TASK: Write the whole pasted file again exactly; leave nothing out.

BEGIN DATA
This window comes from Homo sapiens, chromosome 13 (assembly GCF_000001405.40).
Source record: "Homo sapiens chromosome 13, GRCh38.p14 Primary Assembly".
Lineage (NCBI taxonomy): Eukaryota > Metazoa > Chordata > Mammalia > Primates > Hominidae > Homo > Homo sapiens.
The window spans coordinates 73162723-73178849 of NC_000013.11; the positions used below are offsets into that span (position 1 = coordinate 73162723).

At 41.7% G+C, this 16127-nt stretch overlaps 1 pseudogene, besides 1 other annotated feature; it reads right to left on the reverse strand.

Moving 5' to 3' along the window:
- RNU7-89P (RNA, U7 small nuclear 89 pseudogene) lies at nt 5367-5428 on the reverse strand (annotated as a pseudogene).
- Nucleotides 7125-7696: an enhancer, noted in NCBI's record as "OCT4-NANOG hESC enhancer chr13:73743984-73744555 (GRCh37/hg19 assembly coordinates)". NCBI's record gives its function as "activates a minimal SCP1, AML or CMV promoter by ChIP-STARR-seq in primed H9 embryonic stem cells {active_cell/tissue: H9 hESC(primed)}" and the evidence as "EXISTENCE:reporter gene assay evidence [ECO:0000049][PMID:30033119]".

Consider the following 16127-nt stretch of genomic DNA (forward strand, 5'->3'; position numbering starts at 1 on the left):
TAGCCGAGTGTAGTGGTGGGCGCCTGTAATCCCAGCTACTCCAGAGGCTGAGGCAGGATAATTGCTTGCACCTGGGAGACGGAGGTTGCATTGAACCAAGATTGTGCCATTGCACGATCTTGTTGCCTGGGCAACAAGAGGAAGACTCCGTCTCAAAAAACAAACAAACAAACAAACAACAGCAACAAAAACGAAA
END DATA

This window comes from Homo sapiens, chromosome 13 (assembly GCF_000001405.40).
Source record: "Homo sapiens chromosome 13, GRCh38.p14 Primary Assembly".
Lineage (NCBI taxonomy): Eukaryota > Metazoa > Chordata > Mammalia > Primates > Hominidae > Homo > Homo sapiens.
The window spans coordinates 73162723-73178849 of NC_000013.11; the positions used below are offsets into that span (position 1 = coordinate 73162723).

At 41.7% G+C, this 16127-nt stretch overlaps 1 pseudogene, besides 1 other annotated feature; it reads right to left on the reverse strand.

Moving 5' to 3' along the window:
- RNU7-89P (RNA, U7 small nuclear 89 pseudogene) lies at nt 5367-5428 on the reverse strand (annotated as a pseudogene).
- Nucleotides 7125-7696: an enhancer, noted in NCBI's record as "OCT4-NANOG hESC enhancer chr13:73743984-73744555 (GRCh37/hg19 assembly coordinates)". NCBI's record gives its function as "activates a minimal SCP1, AML or CMV promoter by ChIP-STARR-seq in primed H9 embryonic stem cells {active_cell/tissue: H9 hESC(primed)}" and the evidence as "EXISTENCE:reporter gene assay evidence [ECO:0000049][PMID:30033119]".

Consider the following 16127-nt stretch of genomic DNA (forward strand, 5'->3'; position numbering starts at 1 on the left):
TAGCCGAGTGTAGTGGTGGGCGCCTGTAATCCCAGCTACTCCAGAGGCTGAGGCAGGATAATTGCTTGCACCTGGGAGACGGAGGTTGCATTGAACCAAGATTGTGCCATTGCACGATCTTGTTGCCTGGGCAACAAGAGGAAGACTCCGTCTCAAAAAACAAACAAACAAACAAACAACAGCAACAAAAACGAAA